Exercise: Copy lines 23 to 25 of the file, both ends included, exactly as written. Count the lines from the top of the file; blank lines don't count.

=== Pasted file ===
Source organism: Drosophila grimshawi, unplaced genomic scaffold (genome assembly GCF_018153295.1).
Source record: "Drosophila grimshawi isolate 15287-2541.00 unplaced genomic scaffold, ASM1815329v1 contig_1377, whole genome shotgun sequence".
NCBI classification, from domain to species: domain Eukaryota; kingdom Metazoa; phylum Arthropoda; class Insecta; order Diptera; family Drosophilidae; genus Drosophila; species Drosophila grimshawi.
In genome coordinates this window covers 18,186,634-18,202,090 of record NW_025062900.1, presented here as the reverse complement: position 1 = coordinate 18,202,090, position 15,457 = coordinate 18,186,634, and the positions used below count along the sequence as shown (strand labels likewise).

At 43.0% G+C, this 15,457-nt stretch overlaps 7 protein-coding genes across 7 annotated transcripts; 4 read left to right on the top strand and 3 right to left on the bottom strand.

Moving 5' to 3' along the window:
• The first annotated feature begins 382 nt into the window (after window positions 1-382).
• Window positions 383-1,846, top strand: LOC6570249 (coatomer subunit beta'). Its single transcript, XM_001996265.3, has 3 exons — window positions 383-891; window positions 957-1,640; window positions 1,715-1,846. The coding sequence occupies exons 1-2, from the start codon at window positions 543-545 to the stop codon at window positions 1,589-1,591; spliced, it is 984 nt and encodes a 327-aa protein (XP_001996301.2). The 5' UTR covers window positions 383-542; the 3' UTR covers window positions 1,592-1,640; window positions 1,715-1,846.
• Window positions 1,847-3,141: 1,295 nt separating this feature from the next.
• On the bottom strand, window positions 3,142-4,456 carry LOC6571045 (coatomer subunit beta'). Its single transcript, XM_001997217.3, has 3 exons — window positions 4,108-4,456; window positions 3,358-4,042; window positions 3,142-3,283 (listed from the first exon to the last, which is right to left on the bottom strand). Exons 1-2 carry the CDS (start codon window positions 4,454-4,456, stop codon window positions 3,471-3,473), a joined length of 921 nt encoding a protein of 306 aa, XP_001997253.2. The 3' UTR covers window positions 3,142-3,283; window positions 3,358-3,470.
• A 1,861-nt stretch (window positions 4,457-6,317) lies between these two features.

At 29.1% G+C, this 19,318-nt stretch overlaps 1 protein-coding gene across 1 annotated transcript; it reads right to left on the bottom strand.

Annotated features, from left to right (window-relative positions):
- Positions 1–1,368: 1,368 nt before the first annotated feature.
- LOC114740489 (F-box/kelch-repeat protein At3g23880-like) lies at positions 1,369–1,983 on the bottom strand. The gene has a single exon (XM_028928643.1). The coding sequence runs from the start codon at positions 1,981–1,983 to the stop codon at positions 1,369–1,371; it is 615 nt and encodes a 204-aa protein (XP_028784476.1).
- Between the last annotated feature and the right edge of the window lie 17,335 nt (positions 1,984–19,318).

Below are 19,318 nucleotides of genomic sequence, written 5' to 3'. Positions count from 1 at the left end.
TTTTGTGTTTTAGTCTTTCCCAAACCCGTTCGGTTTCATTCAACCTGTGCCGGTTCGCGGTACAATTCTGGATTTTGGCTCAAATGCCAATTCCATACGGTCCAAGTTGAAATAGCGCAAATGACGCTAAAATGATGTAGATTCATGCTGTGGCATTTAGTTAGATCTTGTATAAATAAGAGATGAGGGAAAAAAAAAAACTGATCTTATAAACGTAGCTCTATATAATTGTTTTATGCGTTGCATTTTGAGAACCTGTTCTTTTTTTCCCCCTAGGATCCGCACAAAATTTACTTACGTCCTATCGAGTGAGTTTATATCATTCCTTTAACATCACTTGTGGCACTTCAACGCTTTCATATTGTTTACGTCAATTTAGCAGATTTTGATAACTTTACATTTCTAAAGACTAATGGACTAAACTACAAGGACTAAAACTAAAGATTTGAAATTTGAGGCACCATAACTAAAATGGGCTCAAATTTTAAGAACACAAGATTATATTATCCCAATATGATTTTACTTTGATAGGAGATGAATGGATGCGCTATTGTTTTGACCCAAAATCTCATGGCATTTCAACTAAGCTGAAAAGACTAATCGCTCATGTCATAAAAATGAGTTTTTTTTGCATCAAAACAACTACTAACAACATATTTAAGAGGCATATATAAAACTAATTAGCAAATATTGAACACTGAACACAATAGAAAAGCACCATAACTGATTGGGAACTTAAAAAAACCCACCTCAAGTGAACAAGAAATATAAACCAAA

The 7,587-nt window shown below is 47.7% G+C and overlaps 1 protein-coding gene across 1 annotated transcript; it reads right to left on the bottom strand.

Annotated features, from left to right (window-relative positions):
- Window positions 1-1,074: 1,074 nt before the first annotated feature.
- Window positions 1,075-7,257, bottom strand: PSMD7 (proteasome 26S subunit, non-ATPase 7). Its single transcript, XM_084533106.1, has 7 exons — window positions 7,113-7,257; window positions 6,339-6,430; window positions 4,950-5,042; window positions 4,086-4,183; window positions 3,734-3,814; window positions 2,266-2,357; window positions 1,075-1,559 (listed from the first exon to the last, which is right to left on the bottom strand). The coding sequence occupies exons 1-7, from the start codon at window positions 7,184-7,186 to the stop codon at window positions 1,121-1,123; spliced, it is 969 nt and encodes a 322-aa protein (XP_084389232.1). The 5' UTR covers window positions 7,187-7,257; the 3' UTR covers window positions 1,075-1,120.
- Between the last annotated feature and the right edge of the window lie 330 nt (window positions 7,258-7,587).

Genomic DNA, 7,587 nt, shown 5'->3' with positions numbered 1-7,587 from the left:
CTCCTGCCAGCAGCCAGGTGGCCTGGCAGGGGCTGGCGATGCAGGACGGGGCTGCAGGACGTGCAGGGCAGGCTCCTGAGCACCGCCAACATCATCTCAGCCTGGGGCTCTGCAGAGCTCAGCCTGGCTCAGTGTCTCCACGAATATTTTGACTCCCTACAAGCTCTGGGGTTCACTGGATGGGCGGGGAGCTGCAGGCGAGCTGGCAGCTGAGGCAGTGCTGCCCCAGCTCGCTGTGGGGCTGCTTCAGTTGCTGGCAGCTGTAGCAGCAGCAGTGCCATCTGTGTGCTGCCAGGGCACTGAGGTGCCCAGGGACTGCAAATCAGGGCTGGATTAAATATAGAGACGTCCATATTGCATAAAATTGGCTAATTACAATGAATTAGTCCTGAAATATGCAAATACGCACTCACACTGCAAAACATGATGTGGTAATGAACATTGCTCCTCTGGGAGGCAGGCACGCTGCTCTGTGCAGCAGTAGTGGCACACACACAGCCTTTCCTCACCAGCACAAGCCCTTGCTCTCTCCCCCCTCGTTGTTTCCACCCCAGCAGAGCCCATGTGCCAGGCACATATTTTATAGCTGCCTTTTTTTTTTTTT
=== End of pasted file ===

- Between the last annotated feature and the right edge of the window lie 330 nt (window positions 7,258-7,587).

Genomic DNA, 7,587 nt, shown 5'->3' with positions numbered 1-7,587 from the left:
CTCCTGCCAGCAGCCAGGTGGCCTGGCAGGGGCTGGCGATGCAGGACGGGGCTGCAGGACGTGCAGGGCAGGCTCCTGAGCACCGCCAACATCATCTCAGCCTGGGGCTCTGCAGAGCTCAGCCTGGCTCAGTGTCTCCACGAATATTTTGACTCCCTACAAGCTCTGGGGTTCACTGGATGGGCGGGGAGCTGCAGGCGAGCTGGCAGCTGAGGCAGTGCTGCCCCAGCTCGCTGTGGGGCTGCTTCAGTTGCTGGCAGCTGTAGCAGCAGCAGTGCCATCTGTGTGCTGCCAGGGCACTGAGGTGCCCAGGGACTGCAAATCAGGGCTGGATTAAATATAGAGACGTCCATATTGCATAAAATTGGCTAATTACAATGAATTAGTCCTGAAATATGCAAATACGCACTCACACTGCAAAACATGATGTGGTAATGAACATTGCTCCTCTGGGAGGCAGGCACGCTGCTCTGTGCAGCAGTAGTGGCACACACACAGCCTTTCCTCACCAGCACAAGCCCTTGCTCTCTCCCCCCTCGTTGTTTCCACCCCAGCAGAGCCCATGTGCCAGGCACATATTTTATAGCTGCCTTTTTTTTTTTTT